If you read all the comments below this post, you will notice several repeating themes. One of them: Google Analytics goals/conversions. How should one configure them with Google Tag Manager? In fact, that’s not how goals/conversions work and Google Tag Manager has no direct connection with them.

Speaking of the relationship between GTM and GA, Google Tag Manager is a way of data transportation, which sends various interactions (page views, events, etc.) over to Google Analytics.

Some of those interactions are more important than others (say, a newsletter subscription or visiting “Order confirmation” page) and they are called goals/conversions. How does Google Analytics understand which interactions are more important than others?

You do that by configuring GA (not GTM).

If you’re working with Universal Analytics (GA3), you need to go to the Google Analytics Admin section > View > Goals and create a goal. It might be pageview-based, event-based, or engagement-based (e.g. visited > 3 pages). After a goal is properly configured, certain page views or events will be treated as important actions (goals).

If you are working with Google Analytics 4, here are the instructions how to configure conversions.

In other words, you tell GA that some interactions (thatare sent to GA) are more valuable to the business. And it does not matter how that interaction was sent to Google Analytics, whether it’s via GTM, or directly from the website’s code, or somewhere else.

Do you see the difference? GTM is a way to pass the interaction data to Google Analytics. Goals/conversions are valuable interactions that are configured in the GA interface.

 

Migration to Google Tag Manager

If you run a site that is using the hardcoded Google Analytics and you want to migrate to GA + GTM, there are several things you need to keep in mind. If migration is done wrong, you will break your setup and new data will be lost/corrupted.

In general, you will need to remove the hardcoded GA codes from your website and add the Google Tag Manager container code to all pages of the site. Then you will fire Google Analytics tags via Google Tag Manager.

Your historic data will not be lost but the migration can negatively affect your future data (if done incorrectly). Subscribe to my newsletter (below) and download a free E-Book Google Tag Manager for Beginners. That e-book contains a chapter on migration to Google Tag Manager + Google Analytics.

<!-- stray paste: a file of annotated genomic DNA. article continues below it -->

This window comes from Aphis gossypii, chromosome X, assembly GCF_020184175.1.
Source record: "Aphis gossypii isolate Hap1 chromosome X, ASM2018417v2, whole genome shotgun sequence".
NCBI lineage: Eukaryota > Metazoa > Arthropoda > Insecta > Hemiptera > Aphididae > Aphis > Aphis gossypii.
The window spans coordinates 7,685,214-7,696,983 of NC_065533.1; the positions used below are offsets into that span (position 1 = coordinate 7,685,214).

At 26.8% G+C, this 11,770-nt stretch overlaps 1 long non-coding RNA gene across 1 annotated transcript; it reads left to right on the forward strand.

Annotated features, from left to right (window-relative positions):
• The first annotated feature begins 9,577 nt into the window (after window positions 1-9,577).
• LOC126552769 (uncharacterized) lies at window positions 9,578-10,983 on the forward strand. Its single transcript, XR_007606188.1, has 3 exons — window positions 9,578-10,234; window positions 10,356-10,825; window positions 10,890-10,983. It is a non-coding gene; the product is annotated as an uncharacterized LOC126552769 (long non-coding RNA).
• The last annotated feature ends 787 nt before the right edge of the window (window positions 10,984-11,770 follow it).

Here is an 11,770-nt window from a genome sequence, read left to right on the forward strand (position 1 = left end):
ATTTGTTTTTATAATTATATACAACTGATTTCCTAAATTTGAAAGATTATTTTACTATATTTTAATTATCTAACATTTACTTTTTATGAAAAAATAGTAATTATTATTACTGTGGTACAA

Still not sure if GTM is worth your time?

It’s perfectly fine if you are still hesitant about GTM and whether to start using it. That’s why I’ve published another guide that lists a bunch of reasons why GTM is definitely worth to become a part of your digital analytics/marketing stack.

 

Google Tag Manager vs Google Analytics: Conclusion

I hope this blog post made sense to you, although some parts of it might look really tricky. In a nutshell: GA is the analytics tool that provides reports about activity on your site. GTM is a tool that fires your tracking codes based on defined rules. In the end, you can either implement GA code on your site directly, or you can implement the GTM code on a site and use GTM to fire your GA code.

If you want more specifics, here are the main points that should be emphasized once more when it comes to comparing Google Tag Manager vs Google Analytics:

Google Tag Manager does not replace Google Analytics. Instead, it helps users to easily add Google Analytics tracking codes (tags) to your website, deploy GA code snippets and define rules, when each tag must fire.
Google Tag Manager is the middle-man of your digital analytics implementation on any website. If you want to add Google Analytics Tracking code or events, it’s recommended to do so with GTM, because you don’t need to do constant changes in the website’s code, therefore your deployment process is faster.
Google Tag Manager can exist without Google Analytics and vice-versa. Your developers can hard-code Google Analytics codes directly to your website. But if you constantly need to publish changes, only developers can help you here. But with GTM, you could add/edit/remove your Google Analytics Tracking codes all by yourself. You can also use Google Tag Manager to add Facebook, Google Ads or other tracking scripts to your website (leaving Google Analytics behind).
Google Tag Manager Events are used as triggering conditions that define when a certain tag must be fired. Google Analytics event in this context is a Tag. Example: GTM event formSubmission can be used as a trigger to fire a GA event tag called “form_submission”.
You cannot create Google Analytics goals/conversions in Google Tag Manager. GTM sends events to GA. Goals/conversions are configured inside of Google Analytics where you instruct GA to turn some regular interactions into more important/valuable goals.

If you feel that the “Google Tag Manager vs Google Analytics” topic is still not clear, post a comment below and I’ll see how I can help you.


The post Google Tag Manager vs Google Analytics: What’s the difference? appeared first on Analytics Mania.